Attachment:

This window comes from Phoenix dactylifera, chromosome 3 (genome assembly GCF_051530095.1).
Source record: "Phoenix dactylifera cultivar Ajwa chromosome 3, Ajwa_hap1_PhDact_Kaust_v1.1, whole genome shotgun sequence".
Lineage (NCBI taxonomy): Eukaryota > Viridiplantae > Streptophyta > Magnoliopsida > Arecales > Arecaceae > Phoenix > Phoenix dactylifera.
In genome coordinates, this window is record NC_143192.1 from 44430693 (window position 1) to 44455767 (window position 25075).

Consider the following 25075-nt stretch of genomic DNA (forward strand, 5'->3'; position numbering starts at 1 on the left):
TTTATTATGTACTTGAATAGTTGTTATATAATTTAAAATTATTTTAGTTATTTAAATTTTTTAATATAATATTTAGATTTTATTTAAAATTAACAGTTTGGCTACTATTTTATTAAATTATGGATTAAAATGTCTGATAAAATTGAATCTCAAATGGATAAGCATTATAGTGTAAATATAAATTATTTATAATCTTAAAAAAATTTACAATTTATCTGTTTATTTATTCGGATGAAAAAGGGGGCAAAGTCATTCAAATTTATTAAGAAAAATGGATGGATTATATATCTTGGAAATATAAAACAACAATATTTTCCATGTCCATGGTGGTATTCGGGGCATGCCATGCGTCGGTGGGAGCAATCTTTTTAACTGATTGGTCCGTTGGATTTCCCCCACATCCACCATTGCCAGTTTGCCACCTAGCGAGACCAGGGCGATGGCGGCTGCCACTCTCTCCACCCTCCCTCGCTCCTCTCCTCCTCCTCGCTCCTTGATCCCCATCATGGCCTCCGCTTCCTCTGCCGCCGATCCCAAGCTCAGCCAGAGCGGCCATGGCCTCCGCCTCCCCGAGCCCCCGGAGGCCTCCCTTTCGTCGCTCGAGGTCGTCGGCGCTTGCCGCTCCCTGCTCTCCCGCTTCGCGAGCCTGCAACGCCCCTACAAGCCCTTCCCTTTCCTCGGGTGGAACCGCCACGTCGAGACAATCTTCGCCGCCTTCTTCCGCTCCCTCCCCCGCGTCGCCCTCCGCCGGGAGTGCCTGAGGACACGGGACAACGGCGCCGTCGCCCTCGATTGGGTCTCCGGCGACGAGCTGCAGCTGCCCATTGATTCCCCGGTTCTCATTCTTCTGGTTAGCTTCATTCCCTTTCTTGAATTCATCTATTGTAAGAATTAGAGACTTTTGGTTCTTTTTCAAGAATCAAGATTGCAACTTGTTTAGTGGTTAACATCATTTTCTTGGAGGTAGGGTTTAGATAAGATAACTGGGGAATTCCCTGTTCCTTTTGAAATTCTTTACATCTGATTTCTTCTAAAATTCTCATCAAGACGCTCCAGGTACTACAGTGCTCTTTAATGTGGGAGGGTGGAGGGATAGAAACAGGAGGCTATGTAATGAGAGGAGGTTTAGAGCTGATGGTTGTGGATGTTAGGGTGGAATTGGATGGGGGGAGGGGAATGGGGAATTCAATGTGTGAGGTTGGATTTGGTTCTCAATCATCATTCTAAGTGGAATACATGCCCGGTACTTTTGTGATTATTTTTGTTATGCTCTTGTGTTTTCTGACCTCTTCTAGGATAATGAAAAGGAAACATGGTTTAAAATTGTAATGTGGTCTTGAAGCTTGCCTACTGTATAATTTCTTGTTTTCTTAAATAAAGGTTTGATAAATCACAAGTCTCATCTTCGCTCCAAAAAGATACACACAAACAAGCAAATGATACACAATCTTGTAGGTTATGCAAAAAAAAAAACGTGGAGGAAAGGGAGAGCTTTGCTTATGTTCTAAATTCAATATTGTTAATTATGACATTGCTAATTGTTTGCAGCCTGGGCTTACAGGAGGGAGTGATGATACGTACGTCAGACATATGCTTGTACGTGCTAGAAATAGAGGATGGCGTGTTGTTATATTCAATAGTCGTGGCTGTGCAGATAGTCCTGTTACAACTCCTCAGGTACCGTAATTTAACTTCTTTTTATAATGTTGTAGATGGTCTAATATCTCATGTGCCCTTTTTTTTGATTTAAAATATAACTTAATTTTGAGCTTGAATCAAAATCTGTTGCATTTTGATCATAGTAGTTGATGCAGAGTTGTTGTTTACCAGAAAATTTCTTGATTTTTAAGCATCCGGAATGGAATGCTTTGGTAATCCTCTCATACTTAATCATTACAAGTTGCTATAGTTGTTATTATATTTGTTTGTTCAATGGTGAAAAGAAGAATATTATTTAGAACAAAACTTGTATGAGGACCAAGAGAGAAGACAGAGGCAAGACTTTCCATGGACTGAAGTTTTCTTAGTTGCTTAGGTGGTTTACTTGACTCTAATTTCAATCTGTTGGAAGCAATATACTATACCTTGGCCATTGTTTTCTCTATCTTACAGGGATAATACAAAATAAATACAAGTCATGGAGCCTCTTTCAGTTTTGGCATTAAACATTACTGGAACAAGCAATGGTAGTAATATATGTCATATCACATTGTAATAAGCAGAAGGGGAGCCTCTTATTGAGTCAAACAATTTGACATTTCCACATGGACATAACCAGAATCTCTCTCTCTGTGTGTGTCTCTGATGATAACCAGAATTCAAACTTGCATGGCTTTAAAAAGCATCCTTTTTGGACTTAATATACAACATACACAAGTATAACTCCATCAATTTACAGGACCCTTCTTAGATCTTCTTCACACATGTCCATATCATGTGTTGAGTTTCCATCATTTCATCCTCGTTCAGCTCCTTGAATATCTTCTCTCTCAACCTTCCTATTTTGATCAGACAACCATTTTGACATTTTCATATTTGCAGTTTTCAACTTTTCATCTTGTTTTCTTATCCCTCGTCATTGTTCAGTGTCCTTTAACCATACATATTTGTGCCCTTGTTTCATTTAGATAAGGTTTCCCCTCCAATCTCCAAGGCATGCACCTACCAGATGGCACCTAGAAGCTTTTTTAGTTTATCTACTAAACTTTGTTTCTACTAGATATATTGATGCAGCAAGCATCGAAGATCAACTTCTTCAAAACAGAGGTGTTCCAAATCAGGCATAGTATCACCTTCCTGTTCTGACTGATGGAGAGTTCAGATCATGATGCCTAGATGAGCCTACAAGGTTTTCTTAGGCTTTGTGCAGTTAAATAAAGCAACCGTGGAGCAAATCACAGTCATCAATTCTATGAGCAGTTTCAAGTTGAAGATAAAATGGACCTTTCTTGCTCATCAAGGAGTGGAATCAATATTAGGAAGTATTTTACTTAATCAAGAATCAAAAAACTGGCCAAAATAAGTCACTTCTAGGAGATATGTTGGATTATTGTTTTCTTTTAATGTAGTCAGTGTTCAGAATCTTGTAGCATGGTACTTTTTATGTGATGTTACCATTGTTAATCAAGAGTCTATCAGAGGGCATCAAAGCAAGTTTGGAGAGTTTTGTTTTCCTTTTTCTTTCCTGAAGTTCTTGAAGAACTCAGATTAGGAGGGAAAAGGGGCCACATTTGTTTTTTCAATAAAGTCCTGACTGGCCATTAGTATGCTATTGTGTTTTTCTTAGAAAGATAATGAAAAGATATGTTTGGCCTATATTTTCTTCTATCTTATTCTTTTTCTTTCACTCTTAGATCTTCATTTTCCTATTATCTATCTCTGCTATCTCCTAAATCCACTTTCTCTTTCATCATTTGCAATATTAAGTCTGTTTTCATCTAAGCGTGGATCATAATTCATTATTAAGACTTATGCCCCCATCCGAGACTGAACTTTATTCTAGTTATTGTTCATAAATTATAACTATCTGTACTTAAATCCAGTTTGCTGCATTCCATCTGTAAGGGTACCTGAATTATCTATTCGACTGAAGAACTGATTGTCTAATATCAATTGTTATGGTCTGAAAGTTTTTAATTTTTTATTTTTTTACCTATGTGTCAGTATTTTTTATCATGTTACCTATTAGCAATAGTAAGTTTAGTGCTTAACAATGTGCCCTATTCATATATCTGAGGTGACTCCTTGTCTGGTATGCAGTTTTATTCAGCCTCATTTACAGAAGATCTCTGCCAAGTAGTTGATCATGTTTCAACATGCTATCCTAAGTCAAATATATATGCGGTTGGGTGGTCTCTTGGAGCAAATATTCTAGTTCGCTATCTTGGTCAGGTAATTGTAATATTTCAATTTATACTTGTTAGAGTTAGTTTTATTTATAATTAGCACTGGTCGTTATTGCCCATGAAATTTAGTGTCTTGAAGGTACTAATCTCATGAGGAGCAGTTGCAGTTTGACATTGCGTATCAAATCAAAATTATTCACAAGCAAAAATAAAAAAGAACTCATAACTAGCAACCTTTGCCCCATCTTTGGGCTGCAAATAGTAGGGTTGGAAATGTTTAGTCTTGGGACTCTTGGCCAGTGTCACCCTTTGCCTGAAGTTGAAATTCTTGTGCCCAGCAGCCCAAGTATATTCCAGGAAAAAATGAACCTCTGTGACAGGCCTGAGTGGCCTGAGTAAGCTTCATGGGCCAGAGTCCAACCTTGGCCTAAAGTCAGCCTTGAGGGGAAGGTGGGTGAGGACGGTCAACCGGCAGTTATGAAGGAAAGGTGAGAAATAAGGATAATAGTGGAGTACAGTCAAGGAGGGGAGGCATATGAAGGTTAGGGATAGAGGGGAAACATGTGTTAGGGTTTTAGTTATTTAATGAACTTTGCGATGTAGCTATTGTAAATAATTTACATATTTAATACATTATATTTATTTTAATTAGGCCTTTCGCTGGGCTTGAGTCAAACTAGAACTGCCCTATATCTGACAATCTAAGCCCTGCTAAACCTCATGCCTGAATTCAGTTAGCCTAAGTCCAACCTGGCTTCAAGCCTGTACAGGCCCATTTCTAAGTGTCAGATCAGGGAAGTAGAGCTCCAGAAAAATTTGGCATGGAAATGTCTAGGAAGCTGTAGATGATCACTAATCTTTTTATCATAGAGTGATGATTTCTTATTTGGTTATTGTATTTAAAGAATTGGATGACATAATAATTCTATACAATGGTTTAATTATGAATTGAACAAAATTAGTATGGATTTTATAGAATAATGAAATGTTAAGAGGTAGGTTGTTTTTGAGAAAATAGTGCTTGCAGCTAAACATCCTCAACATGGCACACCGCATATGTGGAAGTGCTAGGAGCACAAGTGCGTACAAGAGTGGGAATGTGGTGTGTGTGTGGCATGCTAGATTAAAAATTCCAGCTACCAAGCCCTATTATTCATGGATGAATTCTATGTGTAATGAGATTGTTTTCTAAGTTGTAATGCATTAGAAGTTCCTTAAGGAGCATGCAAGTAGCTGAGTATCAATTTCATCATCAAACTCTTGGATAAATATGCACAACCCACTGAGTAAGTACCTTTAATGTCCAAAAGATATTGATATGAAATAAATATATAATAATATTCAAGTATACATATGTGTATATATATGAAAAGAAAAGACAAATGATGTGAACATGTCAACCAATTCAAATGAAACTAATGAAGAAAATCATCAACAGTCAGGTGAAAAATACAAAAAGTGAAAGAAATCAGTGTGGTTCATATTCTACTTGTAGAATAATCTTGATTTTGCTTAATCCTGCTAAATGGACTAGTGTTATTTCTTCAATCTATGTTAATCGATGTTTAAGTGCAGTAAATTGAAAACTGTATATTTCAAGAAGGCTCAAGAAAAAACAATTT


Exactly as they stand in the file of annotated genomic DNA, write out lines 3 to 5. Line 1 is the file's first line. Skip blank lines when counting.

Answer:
Lineage (NCBI taxonomy): Eukaryota > Viridiplantae > Streptophyta > Magnoliopsida > Arecales > Arecaceae > Phoenix > Phoenix dactylifera.
In genome coordinates, this window is record NC_143192.1 from 44430693 (window position 1) to 44455767 (window position 25075).

Consider the following 25075-nt stretch of genomic DNA (forward strand, 5'->3'; position numbering starts at 1 on the left):